Around Asia: Hong Kong chicken cull puts a damper on New Year’s plans

In Other News - January 29th, 2014

Hong Kong residents are forced to lay off chicken after the city state’s government decided to cull around 20,000 live chickens amid fears of an outbreak of the deadly bird flu virus.

Officials began the cull of the city’s livestock on Tuesday after the H7N9 virus was found among poultry imported from mainland China at the Cheung Sha Wan Market. The market, Hong Kong’s only wholesale poultry market, is now shut for 21 days for disinfection. The government has also banned the import of live chickens from the mainland for three weeks.

A total of 22,604 birds, including 16,984 chickens, 2,898 silky fowls, 1,080 pheasants and 1,642 pigeons were killed at the market and were disposed to landfills, according to a government statement. The chickens were given a “chemical treatment” to kill them, an agriculture department spokesman has said.

The mass slaughter is Hong Kong’s first in three years and comes just days before the Lunar New Year, when sales of live chicken typically rise as residents prepare for the holiday celebrations.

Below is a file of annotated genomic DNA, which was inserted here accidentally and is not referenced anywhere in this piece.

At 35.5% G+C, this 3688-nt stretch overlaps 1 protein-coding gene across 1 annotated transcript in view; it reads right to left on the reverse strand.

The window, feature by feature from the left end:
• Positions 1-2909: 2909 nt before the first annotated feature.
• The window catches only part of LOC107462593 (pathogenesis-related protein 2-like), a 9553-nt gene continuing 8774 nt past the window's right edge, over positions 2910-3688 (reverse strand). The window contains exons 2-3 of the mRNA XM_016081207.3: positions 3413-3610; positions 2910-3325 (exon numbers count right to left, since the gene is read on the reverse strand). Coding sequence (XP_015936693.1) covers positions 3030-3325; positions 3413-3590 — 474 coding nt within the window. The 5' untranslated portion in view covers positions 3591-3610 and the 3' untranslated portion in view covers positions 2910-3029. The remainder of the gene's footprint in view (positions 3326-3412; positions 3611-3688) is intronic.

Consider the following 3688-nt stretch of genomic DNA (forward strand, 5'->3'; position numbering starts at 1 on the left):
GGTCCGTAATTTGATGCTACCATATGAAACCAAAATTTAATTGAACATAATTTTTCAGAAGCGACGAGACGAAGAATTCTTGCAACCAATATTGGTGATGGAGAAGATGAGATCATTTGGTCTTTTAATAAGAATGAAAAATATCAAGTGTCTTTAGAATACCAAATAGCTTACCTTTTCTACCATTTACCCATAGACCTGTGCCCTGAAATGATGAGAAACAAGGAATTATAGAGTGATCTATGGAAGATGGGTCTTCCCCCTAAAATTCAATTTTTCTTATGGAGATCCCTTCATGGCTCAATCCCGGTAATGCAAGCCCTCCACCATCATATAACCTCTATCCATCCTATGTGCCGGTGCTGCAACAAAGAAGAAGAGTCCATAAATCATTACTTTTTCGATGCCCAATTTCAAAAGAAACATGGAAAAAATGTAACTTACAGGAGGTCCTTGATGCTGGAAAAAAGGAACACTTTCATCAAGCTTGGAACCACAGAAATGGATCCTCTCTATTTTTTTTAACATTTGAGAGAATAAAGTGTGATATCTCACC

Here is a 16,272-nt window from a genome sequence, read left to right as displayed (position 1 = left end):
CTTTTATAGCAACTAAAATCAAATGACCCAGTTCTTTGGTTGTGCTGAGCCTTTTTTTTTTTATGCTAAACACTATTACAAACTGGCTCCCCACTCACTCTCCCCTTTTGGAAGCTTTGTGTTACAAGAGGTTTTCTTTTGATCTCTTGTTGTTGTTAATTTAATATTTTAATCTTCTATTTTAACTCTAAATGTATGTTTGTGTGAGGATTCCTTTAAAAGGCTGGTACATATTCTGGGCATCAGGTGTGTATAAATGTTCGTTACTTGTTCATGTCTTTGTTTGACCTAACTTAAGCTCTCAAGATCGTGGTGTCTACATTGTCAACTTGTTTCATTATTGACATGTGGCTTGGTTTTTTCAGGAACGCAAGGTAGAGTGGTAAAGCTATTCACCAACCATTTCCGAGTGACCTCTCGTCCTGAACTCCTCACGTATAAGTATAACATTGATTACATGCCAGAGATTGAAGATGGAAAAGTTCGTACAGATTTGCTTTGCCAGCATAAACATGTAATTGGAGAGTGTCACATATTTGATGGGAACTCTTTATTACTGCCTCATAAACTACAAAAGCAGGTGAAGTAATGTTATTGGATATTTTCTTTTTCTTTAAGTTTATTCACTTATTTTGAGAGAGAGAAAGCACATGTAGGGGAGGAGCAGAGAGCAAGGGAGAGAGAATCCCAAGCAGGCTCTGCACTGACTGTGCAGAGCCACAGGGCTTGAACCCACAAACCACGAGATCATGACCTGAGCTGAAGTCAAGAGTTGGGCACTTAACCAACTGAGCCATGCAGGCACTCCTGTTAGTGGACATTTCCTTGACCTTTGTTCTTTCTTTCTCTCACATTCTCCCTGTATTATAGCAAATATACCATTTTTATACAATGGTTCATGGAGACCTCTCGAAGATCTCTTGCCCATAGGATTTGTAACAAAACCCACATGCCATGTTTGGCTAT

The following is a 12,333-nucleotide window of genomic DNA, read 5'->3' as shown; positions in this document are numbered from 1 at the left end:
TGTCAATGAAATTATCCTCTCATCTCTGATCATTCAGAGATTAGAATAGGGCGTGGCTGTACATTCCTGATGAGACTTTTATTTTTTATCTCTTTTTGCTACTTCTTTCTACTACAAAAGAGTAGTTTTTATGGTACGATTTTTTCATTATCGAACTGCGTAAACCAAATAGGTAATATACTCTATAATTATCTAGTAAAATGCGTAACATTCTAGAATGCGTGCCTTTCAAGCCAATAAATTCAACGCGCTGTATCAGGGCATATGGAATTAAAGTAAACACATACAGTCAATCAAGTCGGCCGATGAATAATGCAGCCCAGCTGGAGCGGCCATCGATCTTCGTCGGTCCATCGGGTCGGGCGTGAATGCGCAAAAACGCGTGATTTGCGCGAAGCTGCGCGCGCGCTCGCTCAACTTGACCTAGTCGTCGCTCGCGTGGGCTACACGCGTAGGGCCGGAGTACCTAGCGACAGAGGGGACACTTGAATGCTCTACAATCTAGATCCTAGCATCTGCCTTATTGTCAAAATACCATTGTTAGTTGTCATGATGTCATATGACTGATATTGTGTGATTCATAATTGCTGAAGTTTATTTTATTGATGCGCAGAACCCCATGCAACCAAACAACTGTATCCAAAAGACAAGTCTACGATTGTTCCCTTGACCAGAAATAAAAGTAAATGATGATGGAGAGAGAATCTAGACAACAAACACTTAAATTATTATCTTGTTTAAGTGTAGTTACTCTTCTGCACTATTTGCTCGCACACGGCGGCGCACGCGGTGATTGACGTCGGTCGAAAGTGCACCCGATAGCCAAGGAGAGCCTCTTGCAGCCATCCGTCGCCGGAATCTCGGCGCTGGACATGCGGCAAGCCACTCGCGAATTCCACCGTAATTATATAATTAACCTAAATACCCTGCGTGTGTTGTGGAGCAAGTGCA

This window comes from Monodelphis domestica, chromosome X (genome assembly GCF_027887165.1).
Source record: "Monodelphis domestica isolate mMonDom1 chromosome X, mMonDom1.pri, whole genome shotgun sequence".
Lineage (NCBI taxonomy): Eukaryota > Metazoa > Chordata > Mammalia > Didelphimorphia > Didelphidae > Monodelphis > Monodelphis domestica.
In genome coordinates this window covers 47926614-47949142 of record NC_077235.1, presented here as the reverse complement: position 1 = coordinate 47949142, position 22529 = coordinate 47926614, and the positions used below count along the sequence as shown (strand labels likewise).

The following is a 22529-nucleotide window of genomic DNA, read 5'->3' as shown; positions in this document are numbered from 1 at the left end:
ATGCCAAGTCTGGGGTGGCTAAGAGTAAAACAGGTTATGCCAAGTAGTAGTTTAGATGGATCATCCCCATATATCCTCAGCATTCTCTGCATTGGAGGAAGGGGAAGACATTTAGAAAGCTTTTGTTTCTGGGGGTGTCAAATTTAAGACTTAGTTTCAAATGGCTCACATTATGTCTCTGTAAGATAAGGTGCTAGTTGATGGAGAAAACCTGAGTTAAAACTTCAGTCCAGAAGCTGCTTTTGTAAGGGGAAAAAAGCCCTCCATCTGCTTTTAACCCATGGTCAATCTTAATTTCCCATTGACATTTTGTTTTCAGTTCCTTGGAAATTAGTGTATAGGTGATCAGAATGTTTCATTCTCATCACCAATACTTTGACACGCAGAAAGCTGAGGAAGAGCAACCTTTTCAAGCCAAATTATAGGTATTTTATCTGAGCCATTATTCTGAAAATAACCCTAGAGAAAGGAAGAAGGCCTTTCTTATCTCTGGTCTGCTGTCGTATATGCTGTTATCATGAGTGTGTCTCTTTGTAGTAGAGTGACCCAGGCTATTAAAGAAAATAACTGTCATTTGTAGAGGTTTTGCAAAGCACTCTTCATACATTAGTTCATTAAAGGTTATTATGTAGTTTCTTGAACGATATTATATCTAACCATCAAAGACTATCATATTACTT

Although the cull has raised concerns of a shortage for chicken—chicken dishes are considered a traditional holiday fare—Chinese restaurants said they would have to settle for frozen poultry stocks for the New Year.

“Frozen chickens are safe and taste similar to fresh ones, and Hongkongers have become very used to them. In a way, frozen chickens are very fresh, too. They are killed only the night before,” said restaurateur Yeung Wai-sing, chairman of the Association for the Hong Kong Catering Services Management.

Live poultry traders bore much of the impact; their fowl have nowhere to go.

Local chicken farmers questioned why chicken imports suspected to contain the virus had not been stopped at border checkpoints.

“The government should be held fully responsible. It should have stopped the chickens at the border until they were confirmed to be clear of bird flu,” wholesaler Cheng Chin-keung told the South China Morning Post.

“Now the chickens from China get mixed with local chickens in the wholesale market and all of them have to be culled.”

The H7N9 strain have killed two men in Hong Kong since December. Both had recently returned from mainland China.

By Maesie Bertumen

Image: Natmandu/Flickr